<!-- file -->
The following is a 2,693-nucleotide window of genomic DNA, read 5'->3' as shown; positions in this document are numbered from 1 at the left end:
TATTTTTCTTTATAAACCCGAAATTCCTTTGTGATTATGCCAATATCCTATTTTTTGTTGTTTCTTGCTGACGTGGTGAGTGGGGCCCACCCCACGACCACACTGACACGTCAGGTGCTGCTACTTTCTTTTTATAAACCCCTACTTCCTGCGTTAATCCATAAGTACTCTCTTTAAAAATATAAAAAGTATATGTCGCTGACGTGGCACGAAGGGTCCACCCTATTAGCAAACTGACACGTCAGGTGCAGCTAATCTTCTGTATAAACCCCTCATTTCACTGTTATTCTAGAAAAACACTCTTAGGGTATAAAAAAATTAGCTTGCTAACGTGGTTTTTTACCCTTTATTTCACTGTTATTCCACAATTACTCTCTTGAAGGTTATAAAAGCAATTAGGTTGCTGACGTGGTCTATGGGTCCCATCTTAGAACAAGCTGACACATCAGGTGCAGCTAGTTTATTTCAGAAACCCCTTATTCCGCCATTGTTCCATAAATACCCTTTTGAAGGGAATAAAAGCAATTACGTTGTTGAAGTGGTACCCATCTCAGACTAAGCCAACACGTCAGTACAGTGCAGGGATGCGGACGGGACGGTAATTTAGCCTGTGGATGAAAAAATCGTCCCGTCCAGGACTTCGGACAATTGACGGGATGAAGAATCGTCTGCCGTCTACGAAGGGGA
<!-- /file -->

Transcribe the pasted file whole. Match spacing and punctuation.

The following is a 2,693-nucleotide window of genomic DNA, read 5'->3' as shown; positions in this document are numbered from 1 at the left end:
TATTTTTCTTTATAAACCCGAAATTCCTTTGTGATTATGCCAATATCCTATTTTTTGTTGTTTCTTGCTGACGTGGTGAGTGGGGCCCACCCCACGACCACACTGACACGTCAGGTGCTGCTACTTTCTTTTTATAAACCCCTACTTCCTGCGTTAATCCATAAGTACTCTCTTTAAAAATATAAAAAGTATATGTCGCTGACGTGGCACGAAGGGTCCACCCTATTAGCAAACTGACACGTCAGGTGCAGCTAATCTTCTGTATAAACCCCTCATTTCACTGTTATTCTAGAAAAACACTCTTAGGGTATAAAAAAATTAGCTTGCTAACGTGGTTTTTTACCCTTTATTTCACTGTTATTCCACAATTACTCTCTTGAAGGTTATAAAAGCAATTAGGTTGCTGACGTGGTCTATGGGTCCCATCTTAGAACAAGCTGACACATCAGGTGCAGCTAGTTTATTTCAGAAACCCCTTATTCCGCCATTGTTCCATAAATACCCTTTTGAAGGGAATAAAAGCAATTACGTTGTTGAAGTGGTACCCATCTCAGACTAAGCCAACACGTCAGTACAGTGCAGGGATGCGGACGGGACGGTAATTTAGCCTGTGGATGAAAAAATCGTCCCGTCCAGGACTTCGGACAATTGACGGGATGAAGAATCGTCTGCCGTCTACGAAGGGGA